Khosrotehrani et al. could not find an association between microchimeric MFCs and SLE using the FISH method to detect the Y chromosome in skin tissue from women with SLE [26]. However, in a case report study of a woman with severe SLE, the same group of authors demonstrated the presence of a large number of MFCs in necropsy specimens from clinically affected tissues [25].

Although our results are generally in agreement with these previous studies, we did not find any microchimeric MFCs in our control group. This divergence may be the result of different techniques used to detect microchimerism and especially of the fact that strict exclusion criteria for pregnancy history and blood transfusion were not employed in the other studies.

Furthermore, comparisons of results between different studies should be interpreted with caution for several reasons. (1) Few reports are available, and only a small number of patients have been studied. (2) Different methods have been used to detect MFCs in different tissues. (3) There is a lack of strict inclusion and exclusion criteria to assess history of blood transfusion and pregnancy/abortion. (4) Control groups studied have included biopsies that varied from biopsies taken from patients with other kidney diseases to tissue specimens obtained postmortem. (5) The effect of SLE treatments on microchimeric cells is unknown.

Our results also suggest that LN can occur in the absence of microchimerism, because 36% of women in the SLE with LN group did not present MFCs in renal tissue (Table 2). Using different techniques, other researchers have reported similar prevalences (between 45% and 54%), and although MFCs can remain in the peripheral blood for years, it is unknown how long these cells could remain in the tissues [12,13,24].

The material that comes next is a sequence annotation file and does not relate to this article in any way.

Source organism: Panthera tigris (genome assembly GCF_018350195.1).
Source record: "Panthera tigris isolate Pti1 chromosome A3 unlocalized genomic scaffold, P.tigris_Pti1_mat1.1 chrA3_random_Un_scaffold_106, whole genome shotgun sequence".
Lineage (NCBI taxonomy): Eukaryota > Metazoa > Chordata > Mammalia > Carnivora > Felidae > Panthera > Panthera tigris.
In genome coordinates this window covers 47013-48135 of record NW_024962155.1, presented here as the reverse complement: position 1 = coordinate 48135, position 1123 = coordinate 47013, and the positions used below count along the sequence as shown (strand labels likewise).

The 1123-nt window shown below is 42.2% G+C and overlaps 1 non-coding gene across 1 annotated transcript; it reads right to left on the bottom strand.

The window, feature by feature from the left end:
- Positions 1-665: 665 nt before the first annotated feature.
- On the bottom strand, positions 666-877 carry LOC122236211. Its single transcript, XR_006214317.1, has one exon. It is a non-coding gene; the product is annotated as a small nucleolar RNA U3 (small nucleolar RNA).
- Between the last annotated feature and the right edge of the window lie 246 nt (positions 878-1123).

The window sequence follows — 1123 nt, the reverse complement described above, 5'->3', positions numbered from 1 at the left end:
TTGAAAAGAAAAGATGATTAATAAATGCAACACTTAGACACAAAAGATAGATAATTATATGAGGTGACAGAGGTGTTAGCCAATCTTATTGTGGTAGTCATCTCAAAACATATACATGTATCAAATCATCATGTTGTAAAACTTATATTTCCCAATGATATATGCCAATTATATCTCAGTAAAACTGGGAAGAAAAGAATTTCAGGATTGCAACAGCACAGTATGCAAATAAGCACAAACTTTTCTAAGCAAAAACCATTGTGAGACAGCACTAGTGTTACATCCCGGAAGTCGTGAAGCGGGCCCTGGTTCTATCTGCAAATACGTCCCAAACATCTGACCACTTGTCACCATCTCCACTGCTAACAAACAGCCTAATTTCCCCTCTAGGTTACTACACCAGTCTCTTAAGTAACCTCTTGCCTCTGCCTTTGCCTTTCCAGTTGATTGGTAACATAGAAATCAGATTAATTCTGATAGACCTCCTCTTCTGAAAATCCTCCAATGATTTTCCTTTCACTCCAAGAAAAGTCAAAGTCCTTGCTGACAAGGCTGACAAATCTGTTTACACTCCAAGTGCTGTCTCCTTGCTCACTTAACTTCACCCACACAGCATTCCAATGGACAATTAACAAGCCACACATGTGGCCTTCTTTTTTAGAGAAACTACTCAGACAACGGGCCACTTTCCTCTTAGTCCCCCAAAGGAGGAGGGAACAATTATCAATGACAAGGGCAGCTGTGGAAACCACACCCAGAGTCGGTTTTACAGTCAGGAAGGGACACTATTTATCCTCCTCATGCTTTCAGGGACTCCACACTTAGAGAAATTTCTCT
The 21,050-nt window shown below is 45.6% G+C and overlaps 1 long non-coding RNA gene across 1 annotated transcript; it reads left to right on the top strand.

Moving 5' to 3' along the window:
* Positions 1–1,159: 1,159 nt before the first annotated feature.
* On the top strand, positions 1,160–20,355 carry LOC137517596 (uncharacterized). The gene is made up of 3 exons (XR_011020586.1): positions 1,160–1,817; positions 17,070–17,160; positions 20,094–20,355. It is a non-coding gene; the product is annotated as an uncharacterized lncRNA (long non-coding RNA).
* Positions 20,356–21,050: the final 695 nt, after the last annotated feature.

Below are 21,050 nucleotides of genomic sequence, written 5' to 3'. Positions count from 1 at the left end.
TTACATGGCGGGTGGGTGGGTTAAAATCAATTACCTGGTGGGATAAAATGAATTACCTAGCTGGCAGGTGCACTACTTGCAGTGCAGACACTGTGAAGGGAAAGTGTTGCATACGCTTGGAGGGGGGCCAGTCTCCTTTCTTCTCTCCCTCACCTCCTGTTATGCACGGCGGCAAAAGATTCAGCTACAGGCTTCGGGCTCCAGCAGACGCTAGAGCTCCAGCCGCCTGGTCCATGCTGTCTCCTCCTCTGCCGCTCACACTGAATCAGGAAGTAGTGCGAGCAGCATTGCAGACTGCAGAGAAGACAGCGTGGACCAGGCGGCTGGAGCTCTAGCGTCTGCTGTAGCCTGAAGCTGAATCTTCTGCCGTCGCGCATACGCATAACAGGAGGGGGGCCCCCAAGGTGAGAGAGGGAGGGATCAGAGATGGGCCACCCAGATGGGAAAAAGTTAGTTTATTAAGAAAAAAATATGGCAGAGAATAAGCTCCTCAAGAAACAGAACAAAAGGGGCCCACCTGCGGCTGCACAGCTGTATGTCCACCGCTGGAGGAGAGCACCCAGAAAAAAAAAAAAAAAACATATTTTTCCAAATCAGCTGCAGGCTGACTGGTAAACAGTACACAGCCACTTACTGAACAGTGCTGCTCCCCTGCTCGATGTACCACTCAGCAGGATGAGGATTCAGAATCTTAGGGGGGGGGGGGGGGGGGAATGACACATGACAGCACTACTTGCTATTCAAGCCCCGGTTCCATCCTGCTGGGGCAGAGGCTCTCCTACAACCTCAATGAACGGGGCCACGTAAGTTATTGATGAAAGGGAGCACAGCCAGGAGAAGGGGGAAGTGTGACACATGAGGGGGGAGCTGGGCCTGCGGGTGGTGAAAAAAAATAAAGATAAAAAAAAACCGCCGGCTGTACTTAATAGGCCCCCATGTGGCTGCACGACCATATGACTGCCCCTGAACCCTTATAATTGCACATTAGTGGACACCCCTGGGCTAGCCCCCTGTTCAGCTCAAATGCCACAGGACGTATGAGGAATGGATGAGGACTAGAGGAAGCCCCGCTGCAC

Again, analysis of pregnancy history of patients with LN with versus without MFCs did not show significant differences between the two groups (Table 2). However, as observed earlier in the overall analysis of the women with LN, the group in which microchimerism was present had significantly lower levels of serum creatinine than the group without MFCs (Table 2).

The role of fetal microchimerism in SLE is controversial, raising the question whether these cells are targets or innocent bystanders [27]. One hypothesis is that microchimeric cells could provide a chronic source of foreign antigens, generating persistent inflammation and leading to injury and release of additional foreign antigens. As foreign antigens, these microchimeric cells could be involved in interactions between host and nonhost cells, similar to graft-versus-host disease after stem cell transplantation, and trigger autoimmune disease [28].

Another possibility is the repair hypothesis, wherein the microchimeric cells are involved in repair mechanisms and, in response to inflammation and chronic tissue damage, these cells are actively recruited to the injured tissue and help in the repair and regeneration process [28].

Also, the low levels of MFCs could be an advantage because they could be tolerated by the immune system and could be recruited to the damage tissue and aid in the repair process [27]. Additionally, microchimeric cells have been identified as being mesenchymal stem cells based on their morphology and immunophenotype. As a consequence, their capacity for transdifferentiation in tissue repair could alter the tissue microenvironment by secretion of soluble factors and amelioration of tissue damage in response to injury and disease [29,30].